The Seattle Times Ask the Expert Some thoughts on repairing your cement-asbestos roof

The Seattle Times Ask the Expert Some thoughts on repairing your cement-asbestos roof

Q: I have a question about a 1940s-era ranch home with the original cement-asbestos roof. The majority of the roof is in excellent condition, needing only a moss removal. The ridge and hip pieces have separated in many areas, and leak stains can be seen from beneath (the attic) in several areas. It needs repair, obviously. Also, since the roof can’t be walked on, the chimney has never been swept; I am concerned with the chimney condition and flashing. What are my options for repair, or am I better off replacing it altogether? It is about 2,000 square feet, a full hip roof design, so what are the costs and problems with removal?

A: Asbestos roofs pose quite the conundrum. Why pay money to remove possibly the best roofing material ever known to man? This roof will outlast any two roofs you replace it with, except maybe slate or clay tile.

Confusion arises between an cement-asbestos roof like what you have and an asbestos-containing roof, which has been "declassified" by regulatory agencies. The tar in asbestos-containing roofing (which can look like typical composition roofing) encapsulates it, preventing the fibers from being released. Cement-asbestos roofing has no tar and will release fibers when disturbed.

Repair to your roof may be possible, but unlikely, due to the lack of roofers willing to tackle the job. Cement-asbestos roofing cannot be walked on, as it is extremely brittle and will shatter with the first footfall. Since they rarely are installed with tarpaper beneath, even the smallest crack will result in a leak. All work, including repair, cleaning, chimney maintenance or simply retrieving a Nerf football, requires a man-lift, a hook-ladder, scaffolding and a Chinook helicopter.

You as a home owner may remove up to 48 square feet of asbestos materials without obtaining a permit. A $25 permit fee (Puget Sound Clean Air Agency, www.pscleanair.org or 206-343-8800) is required for areas larger than 48 square feet.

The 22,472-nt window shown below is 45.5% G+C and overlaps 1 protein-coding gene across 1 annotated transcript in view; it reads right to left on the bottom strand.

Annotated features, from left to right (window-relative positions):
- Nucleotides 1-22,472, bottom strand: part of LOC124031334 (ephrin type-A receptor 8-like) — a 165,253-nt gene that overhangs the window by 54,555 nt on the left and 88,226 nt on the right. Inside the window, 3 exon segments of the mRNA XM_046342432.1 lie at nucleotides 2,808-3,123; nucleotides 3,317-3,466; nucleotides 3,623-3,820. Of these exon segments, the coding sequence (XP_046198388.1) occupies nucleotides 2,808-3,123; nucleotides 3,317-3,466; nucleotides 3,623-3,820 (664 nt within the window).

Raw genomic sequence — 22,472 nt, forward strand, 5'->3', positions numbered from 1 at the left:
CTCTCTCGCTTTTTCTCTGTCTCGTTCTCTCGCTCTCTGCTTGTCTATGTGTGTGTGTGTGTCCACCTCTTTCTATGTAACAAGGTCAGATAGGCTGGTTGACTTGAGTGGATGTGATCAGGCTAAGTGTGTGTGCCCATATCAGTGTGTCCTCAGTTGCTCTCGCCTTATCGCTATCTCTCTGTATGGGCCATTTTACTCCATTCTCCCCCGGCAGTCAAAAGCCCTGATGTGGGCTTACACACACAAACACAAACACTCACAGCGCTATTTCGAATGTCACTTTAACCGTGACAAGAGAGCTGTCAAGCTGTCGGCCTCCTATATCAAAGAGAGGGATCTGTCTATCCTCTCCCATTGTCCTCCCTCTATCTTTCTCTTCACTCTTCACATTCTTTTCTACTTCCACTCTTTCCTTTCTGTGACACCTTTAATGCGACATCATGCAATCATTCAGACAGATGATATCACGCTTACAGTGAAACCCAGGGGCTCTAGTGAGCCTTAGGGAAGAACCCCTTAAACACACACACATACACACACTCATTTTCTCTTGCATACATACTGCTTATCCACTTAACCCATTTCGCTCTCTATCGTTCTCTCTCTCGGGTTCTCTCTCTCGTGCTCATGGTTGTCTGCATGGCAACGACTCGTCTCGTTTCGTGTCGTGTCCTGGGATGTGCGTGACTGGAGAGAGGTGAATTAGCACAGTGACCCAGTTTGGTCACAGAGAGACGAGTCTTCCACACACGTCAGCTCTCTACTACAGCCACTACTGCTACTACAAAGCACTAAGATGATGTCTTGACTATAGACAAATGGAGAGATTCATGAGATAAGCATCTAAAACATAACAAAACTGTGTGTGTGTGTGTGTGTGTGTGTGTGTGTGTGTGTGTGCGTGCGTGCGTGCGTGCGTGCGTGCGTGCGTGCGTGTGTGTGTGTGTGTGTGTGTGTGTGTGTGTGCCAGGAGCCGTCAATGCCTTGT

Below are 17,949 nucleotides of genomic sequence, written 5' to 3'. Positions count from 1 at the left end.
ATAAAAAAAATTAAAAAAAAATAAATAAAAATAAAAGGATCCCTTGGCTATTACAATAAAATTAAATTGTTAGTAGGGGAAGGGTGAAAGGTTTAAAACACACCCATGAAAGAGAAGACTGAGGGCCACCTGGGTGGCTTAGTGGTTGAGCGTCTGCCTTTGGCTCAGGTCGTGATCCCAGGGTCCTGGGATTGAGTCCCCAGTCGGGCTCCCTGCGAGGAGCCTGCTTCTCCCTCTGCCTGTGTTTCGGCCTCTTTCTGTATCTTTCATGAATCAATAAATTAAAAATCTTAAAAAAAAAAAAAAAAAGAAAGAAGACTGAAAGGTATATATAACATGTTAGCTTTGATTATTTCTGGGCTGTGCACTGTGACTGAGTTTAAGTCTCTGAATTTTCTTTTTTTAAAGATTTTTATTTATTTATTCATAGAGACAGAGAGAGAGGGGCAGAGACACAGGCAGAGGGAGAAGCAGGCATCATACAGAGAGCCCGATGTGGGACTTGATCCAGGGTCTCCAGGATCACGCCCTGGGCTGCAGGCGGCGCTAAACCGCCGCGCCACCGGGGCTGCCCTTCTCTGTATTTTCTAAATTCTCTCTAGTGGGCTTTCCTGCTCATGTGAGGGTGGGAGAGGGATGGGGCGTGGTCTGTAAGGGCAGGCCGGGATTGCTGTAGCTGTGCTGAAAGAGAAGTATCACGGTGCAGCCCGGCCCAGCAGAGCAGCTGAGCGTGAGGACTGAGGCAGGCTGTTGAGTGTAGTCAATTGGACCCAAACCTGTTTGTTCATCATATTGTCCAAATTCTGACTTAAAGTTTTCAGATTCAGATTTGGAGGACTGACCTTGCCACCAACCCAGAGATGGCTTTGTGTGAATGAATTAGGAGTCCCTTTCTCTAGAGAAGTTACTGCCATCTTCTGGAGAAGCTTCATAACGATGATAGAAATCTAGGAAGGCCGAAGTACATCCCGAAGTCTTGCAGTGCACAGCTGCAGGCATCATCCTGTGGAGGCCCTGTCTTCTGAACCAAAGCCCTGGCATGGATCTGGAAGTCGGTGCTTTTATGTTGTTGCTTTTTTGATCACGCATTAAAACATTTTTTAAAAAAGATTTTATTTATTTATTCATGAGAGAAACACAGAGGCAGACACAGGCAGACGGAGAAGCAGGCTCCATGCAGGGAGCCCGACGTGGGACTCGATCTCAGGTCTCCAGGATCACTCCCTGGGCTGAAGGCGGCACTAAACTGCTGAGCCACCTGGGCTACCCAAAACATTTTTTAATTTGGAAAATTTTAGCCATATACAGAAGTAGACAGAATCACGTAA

Again, you can do this work if desired. In all cases, the roofing should be disposed of as a hazardous material. Alternatively, an asbestos-abatement company can remove some, or all, of it for repair or replacement. The thing to be acutely aware of is that a roofing contractor or a general contractor cannot do any asbestos removal/repair work unless appropriately licensed.

Ed Plikaytis with American Environmental Construction says air sampling from past cement-asbestos removal jobs has resulted in extremely low fiber counts in the area. If the individual pieces are kept wet, not dropped to the ground and not broken during removal, little or no fibers are released. Plikaytis estimates removal costs from $2 to $3 per square foot, but possibly higher depending on site conditions.

Removal of the hip and ridge caps and replacement with a complementary material (copper, metal) is an option to consider in lieu of complete removal.

This may allow you to walk up the ridges, retaining the original roofing as needed. Ray Wetherholt, a roofing consultant in Kirkland, suggests plastic shingles for patching in the field where and when cracks develop. Wetherholt and I would caution against the use of problematic fiber-cement shingles that would be a closer match cosmetically.

DEAR READERS: One close encounter with the bizarre is enough to make a person take notice. Two times makes a trend, and three constitutes the need to take serious action!


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